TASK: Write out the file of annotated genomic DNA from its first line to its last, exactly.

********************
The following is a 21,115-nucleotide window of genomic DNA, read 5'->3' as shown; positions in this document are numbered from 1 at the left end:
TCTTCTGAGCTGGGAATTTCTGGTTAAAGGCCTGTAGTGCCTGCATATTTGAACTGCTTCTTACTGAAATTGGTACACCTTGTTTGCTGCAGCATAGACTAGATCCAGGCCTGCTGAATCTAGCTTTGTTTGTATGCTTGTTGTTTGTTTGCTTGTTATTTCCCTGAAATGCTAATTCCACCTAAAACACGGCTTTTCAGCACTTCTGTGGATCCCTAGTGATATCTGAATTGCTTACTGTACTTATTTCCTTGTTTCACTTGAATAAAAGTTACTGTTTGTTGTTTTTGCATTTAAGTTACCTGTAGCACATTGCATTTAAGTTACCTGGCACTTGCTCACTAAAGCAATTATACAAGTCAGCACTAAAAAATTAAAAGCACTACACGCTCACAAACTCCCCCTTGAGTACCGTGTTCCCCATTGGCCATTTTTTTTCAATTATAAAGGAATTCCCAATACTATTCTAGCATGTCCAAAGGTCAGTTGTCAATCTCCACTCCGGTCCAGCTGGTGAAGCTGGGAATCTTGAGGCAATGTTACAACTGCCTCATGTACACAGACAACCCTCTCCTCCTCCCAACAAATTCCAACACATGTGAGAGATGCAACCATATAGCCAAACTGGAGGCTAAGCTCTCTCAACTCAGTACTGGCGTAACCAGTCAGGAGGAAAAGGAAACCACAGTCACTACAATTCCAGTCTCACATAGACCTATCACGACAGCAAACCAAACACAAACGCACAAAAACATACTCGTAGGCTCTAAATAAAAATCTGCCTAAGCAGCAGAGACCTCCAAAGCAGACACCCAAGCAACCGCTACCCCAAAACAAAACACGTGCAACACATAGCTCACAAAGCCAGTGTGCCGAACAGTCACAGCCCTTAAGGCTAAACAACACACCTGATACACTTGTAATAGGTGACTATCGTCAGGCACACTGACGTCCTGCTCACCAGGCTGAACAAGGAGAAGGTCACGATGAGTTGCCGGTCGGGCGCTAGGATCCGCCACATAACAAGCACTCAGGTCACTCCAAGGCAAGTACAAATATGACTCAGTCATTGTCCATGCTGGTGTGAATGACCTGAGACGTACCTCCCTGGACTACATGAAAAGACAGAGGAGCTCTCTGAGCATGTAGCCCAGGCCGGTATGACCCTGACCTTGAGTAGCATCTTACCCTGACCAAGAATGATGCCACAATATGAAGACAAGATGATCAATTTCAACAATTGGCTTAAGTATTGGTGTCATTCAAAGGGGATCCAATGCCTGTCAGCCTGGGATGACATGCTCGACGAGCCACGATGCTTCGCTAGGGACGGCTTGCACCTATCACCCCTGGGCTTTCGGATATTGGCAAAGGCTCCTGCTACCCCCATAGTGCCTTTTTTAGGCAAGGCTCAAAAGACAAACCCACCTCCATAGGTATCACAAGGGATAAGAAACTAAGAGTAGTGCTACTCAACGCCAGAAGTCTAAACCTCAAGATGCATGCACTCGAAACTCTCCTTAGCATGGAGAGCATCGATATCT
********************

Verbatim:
The following is a 21,115-nucleotide window of genomic DNA, read 5'->3' as shown; positions in this document are numbered from 1 at the left end:
TCTTCTGAGCTGGGAATTTCTGGTTAAAGGCCTGTAGTGCCTGCATATTTGAACTGCTTCTTACTGAAATTGGTACACCTTGTTTGCTGCAGCATAGACTAGATCCAGGCCTGCTGAATCTAGCTTTGTTTGTATGCTTGTTGTTTGTTTGCTTGTTATTTCCCTGAAATGCTAATTCCACCTAAAACACGGCTTTTCAGCACTTCTGTGGATCCCTAGTGATATCTGAATTGCTTACTGTACTTATTTCCTTGTTTCACTTGAATAAAAGTTACTGTTTGTTGTTTTTGCATTTAAGTTACCTGTAGCACATTGCATTTAAGTTACCTGGCACTTGCTCACTAAAGCAATTATACAAGTCAGCACTAAAAAATTAAAAGCACTACACGCTCACAAACTCCCCCTTGAGTACCGTGTTCCCCATTGGCCATTTTTTTTCAATTATAAAGGAATTCCCAATACTATTCTAGCATGTCCAAAGGTCAGTTGTCAATCTCCACTCCGGTCCAGCTGGTGAAGCTGGGAATCTTGAGGCAATGTTACAACTGCCTCATGTACACAGACAACCCTCTCCTCCTCCCAACAAATTCCAACACATGTGAGAGATGCAACCATATAGCCAAACTGGAGGCTAAGCTCTCTCAACTCAGTACTGGCGTAACCAGTCAGGAGGAAAAGGAAACCACAGTCACTACAATTCCAGTCTCACATAGACCTATCACGACAGCAAACCAAACACAAACGCACAAAAACATACTCGTAGGCTCTAAATAAAAATCTGCCTAAGCAGCAGAGACCTCCAAAGCAGACACCCAAGCAACCGCTACCCCAAAACAAAACACGTGCAACACATAGCTCACAAAGCCAGTGTGCCGAACAGTCACAGCCCTTAAGGCTAAACAACACACCTGATACACTTGTAATAGGTGACTATCGTCAGGCACACTGACGTCCTGCTCACCAGGCTGAACAAGGAGAAGGTCACGATGAGTTGCCGGTCGGGCGCTAGGATCCGCCACATAACAAGCACTCAGGTCACTCCAAGGCAAGTACAAATATGACTCAGTCATTGTCCATGCTGGTGTGAATGACCTGAGACGTACCTCCCTGGACTACATGAAAAGACAGAGGAGCTCTCTGAGCATGTAGCCCAGGCCGGTATGACCCTGACCTTGAGTAGCATCTTACCCTGACCAAGAATGATGCCACAATATGAAGACAAGATGATCAATTTCAACAATTGGCTTAAGTATTGGTGTCATTCAAAGGGGATCCAATGCCTGTCAGCCTGGGATGACATGCTCGACGAGCCACGATGCTTCGCTAGGGACGGCTTGCACCTATCACCCCTGGGCTTTCGGATATTGGCAAAGGCTCCTGCTACCCCCATAGTGCCTTTTTTAGGCAAGGCTCAAAAGACAAACCCACCTCCATAGGTATCACAAGGGATAAGAAACTAAGAGTAGTGCTACTCAACGCCAGAAGTCTAAACCTCAAGATGCATGCACTCGAAACTCTCCTTAGCATGGAGAGCATCGATATCT